As far as 2011 goes I plan to join in on a lot of tournaments and cash some needed checks as well as take on a lot of guide trips, when your planning a big move like we are additional money can never hurt. To be honest, I'm really looking forward to this season even though the tournament scene kinda took a downturn. I look at it as a good thing as it'll give me more time to hang with my boys, do some fun fishing yet at the same time prepare for the road ahead.

On a another subject, I mentioned in a previous post that there is something big in the works coming soon for my main sponsor Biovex. It's still a bit premature to throw out but I'm telling you I'm getting very excited. In March, Bri and I will be heading out west to southern California to attend the Fred Hall Fishing Show and do some fishing on SoCal's jewel, Diamond Valley Lake. I'll be meeting and fishing with the top dogs of Biovex who will be flying in from Japan. I assure you I'll have much more information for you as soon as I get back.

All for now. Check back soon.

Wait, one more thing, another reason I'm excited to move, I just looked at the temperature outside here in Minneapolis and it's sitting at a bone chilling temp of -12 degrees Fahrenheit and with the wind chill it's supposed to be -30F. Where's the Uhaul truck?

Friday, January 7, 2011

I'm Not a Ice Fisherman but I'm Still Catching 'Em!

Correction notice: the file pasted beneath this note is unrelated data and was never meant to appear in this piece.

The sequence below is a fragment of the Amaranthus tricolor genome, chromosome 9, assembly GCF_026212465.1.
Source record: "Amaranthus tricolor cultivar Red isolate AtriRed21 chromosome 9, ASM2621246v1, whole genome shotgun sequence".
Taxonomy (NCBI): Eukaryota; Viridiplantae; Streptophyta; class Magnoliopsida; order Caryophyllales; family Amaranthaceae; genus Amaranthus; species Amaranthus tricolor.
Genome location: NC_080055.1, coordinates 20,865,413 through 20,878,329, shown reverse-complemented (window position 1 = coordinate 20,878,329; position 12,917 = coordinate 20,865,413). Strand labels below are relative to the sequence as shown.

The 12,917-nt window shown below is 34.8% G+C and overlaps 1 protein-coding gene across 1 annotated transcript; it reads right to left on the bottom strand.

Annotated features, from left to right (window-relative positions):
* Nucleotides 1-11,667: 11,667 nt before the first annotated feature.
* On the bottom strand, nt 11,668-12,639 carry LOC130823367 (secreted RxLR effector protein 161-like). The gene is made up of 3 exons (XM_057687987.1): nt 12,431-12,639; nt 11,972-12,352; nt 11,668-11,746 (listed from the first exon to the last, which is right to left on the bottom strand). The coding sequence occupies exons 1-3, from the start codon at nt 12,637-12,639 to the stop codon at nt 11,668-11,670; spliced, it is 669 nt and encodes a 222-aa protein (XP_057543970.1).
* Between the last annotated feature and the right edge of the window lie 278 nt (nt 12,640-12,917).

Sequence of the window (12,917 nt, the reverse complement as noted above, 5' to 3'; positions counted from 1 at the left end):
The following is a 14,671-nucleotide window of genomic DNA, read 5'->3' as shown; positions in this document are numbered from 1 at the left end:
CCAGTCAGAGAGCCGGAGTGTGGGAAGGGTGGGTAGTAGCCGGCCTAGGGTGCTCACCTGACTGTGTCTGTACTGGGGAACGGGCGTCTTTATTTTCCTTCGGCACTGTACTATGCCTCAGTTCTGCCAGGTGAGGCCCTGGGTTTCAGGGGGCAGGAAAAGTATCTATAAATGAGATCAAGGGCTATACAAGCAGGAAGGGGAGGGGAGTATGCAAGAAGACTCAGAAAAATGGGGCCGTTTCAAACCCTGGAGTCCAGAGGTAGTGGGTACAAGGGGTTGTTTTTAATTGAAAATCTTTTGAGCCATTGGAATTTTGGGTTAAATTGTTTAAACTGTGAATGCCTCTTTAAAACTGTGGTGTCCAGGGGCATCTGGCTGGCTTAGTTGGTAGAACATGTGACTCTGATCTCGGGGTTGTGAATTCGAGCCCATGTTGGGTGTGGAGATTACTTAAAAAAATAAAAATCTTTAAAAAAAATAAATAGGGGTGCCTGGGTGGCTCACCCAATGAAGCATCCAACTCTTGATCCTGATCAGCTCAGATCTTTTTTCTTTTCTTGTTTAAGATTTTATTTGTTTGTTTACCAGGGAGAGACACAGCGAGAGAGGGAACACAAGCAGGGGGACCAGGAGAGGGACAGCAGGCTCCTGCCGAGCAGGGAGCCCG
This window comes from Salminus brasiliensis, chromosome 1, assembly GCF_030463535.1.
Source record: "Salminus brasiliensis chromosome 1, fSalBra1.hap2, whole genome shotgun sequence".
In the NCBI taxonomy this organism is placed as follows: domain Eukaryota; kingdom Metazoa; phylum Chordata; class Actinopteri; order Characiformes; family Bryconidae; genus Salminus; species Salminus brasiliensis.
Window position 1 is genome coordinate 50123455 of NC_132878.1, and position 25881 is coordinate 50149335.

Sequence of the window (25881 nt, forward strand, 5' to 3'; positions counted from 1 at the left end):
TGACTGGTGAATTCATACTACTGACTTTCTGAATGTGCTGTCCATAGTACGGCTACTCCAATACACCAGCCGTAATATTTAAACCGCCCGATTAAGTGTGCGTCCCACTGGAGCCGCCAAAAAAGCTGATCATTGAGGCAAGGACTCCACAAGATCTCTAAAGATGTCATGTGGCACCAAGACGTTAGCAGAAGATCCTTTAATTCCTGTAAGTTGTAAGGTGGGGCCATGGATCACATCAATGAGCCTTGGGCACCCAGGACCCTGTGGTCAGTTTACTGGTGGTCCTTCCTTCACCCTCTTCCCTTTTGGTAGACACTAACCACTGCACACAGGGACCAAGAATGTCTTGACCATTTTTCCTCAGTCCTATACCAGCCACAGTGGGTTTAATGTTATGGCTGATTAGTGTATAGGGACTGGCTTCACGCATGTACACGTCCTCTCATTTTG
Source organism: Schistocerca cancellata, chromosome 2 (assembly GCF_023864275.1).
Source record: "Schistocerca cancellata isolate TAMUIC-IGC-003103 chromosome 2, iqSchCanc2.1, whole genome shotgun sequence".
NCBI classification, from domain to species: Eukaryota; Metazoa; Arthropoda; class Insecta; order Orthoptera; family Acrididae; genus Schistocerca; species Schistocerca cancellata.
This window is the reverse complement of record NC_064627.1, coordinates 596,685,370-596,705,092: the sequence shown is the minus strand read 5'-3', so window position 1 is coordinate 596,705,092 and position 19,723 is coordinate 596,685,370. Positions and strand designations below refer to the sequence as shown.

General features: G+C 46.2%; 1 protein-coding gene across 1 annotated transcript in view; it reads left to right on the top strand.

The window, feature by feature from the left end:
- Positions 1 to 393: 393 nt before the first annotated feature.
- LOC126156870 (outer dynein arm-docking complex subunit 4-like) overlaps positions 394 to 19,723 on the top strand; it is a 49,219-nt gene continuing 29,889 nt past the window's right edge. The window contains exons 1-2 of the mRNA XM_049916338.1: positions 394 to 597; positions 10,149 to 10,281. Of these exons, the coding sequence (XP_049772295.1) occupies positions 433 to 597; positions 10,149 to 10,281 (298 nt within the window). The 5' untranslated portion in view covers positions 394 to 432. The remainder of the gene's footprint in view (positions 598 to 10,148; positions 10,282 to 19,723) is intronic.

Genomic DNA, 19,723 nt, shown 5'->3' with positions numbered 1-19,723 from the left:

Most would assume that here in Minnesota die hard fisherman like myself resort to drilling holes holes in the ice to get our fix. If that's your assumption I'm eager to inform you that you couldn't be more wrong.

First off, I'm not a fisherman, I'm a die hard bass fisherman. I don't have anything against ice fishing, but it's just not for me. With that said, I still fish open water here in Minnesota all through the winter, you just got to know what your looking for.

So far this winter it's been more catching than fishing and my last trip was as good as it's been in years. On a recent trip with buddies Andy Young and Timmy Kuzy we put in work. Odd enough it was weird weather too. Never in my life have I fished in Minnesota and had it down pouring the entire time in the middle of the winter. This must have triggered the smallmouth cause it was one after another for hours. We caught some good ones too. I really think the rain helped aid us in our venture as well. It seemed the smallies had a bit more spunk than usual.

We used a few different tactics to catch them but in the end the tube was the magic ticket. I was disappointed because I forgot my swimbait rod at home and on my last trip I really had some good luck on the Huddleston Shad. On that trip my buddy Eric Aske also put in work on the 6 inch Huddleston if you can believe that? I promise you it's true, they would just jack it up too, down their throats!

With the weather so brutally cold the next few days I don't have much planned fishing wise besides sharpening up on my pitching skills around the house. Tomorrow I'll be out at Warner's Dock in New Richmond, WI for their open house. Mike Mcclelland and Dion Hibdon will be there doing seminars. Mcclelland is one of my favorite anglers and in my opinion he's the best structure fisherman this country has to offer. If you don't have anything going on stop out and check it out, they even feed you a free lunch.

All for now, check back soon and STAY WARM!